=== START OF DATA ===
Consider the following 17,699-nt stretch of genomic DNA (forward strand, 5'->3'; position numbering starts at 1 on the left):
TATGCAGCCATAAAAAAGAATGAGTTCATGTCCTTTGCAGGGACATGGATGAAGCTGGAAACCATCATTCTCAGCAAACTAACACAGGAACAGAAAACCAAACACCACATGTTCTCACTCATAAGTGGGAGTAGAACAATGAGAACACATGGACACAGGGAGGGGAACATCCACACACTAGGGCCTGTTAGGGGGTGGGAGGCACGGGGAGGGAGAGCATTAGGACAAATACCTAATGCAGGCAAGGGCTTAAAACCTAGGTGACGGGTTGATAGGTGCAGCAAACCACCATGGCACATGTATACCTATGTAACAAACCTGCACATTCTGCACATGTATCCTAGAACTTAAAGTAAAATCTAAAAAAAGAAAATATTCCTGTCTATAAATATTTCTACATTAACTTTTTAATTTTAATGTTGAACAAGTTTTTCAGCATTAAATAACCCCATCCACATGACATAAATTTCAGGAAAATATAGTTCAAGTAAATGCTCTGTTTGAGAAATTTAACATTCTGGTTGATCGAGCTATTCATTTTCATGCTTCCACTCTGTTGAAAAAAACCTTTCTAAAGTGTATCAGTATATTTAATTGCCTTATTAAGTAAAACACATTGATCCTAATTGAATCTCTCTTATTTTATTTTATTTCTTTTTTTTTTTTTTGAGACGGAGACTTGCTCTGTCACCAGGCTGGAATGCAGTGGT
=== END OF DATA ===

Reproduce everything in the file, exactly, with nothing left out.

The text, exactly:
Consider the following 17,699-nt stretch of genomic DNA (forward strand, 5'->3'; position numbering starts at 1 on the left):
TATGCAGCCATAAAAAAGAATGAGTTCATGTCCTTTGCAGGGACATGGATGAAGCTGGAAACCATCATTCTCAGCAAACTAACACAGGAACAGAAAACCAAACACCACATGTTCTCACTCATAAGTGGGAGTAGAACAATGAGAACACATGGACACAGGGAGGGGAACATCCACACACTAGGGCCTGTTAGGGGGTGGGAGGCACGGGGAGGGAGAGCATTAGGACAAATACCTAATGCAGGCAAGGGCTTAAAACCTAGGTGACGGGTTGATAGGTGCAGCAAACCACCATGGCACATGTATACCTATGTAACAAACCTGCACATTCTGCACATGTATCCTAGAACTTAAAGTAAAATCTAAAAAAAGAAAATATTCCTGTCTATAAATATTTCTACATTAACTTTTTAATTTTAATGTTGAACAAGTTTTTCAGCATTAAATAACCCCATCCACATGACATAAATTTCAGGAAAATATAGTTCAAGTAAATGCTCTGTTTGAGAAATTTAACATTCTGGTTGATCGAGCTATTCATTTTCATGCTTCCACTCTGTTGAAAAAAACCTTTCTAAAGTGTATCAGTATATTTAATTGCCTTATTAAGTAAAACACATTGATCCTAATTGAATCTCTCTTATTTTATTTTATTTCTTTTTTTTTTTTTTGAGACGGAGACTTGCTCTGTCACCAGGCTGGAATGCAGTGGT